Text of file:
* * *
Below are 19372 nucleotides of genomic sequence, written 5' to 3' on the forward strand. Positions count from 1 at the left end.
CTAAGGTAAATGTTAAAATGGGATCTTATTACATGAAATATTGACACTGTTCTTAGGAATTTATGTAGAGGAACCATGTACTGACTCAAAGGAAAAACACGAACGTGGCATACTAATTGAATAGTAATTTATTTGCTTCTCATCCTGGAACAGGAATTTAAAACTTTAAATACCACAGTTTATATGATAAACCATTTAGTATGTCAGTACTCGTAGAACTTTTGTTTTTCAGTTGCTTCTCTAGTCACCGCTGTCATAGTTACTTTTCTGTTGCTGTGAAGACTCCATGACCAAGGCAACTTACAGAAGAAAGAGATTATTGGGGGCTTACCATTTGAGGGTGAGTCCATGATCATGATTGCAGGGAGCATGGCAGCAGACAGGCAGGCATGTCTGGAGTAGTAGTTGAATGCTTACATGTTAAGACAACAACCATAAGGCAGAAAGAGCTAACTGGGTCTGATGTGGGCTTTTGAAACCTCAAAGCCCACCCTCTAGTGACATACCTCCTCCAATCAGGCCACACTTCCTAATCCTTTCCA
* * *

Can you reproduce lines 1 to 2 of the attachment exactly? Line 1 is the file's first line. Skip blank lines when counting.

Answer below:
Below are 19372 nucleotides of genomic sequence, written 5' to 3' on the forward strand. Positions count from 1 at the left end.
CTAAGGTAAATGTTAAAATGGGATCTTATTACATGAAATATTGACACTGTTCTTAGGAATTTATGTAGAGGAACCATGTACTGACTCAAAGGAAAAACACGAACGTGGCATACTAATTGAATAGTAATTTATTTGCTTCTCATCCTGGAACAGGAATTTAAAACTTTAAATACCACAGTTTATATGATAAACCATTTAGTATGTCAGTACTCGTAGAACTTTTGTTTTTCAGTTGCTTCTCTAGTCACCGCTGTCATAGTTACTTTTCTGTTGCTGTGAAGACTCCATGACCAAGGCAACTTACAGAAGAAAGAGATTATTGGGGGCTTACCATTTGAGGGTGAGTCCATGATCATGATTGCAGGGAGCATGGCAGCAGACAGGCAGGCATGTCTGGAGTAGTAGTTGAATGCTTACATGTTAAGACAACAACCATAAGGCAGAAAGAGCTAACTGGGTCTGATGTGGGCTTTTGAAACCTCAAAGCCCACCCTCTAGTGACATACCTCCTCCAATCAGGCCACACTTCCTAATCCTTTCCA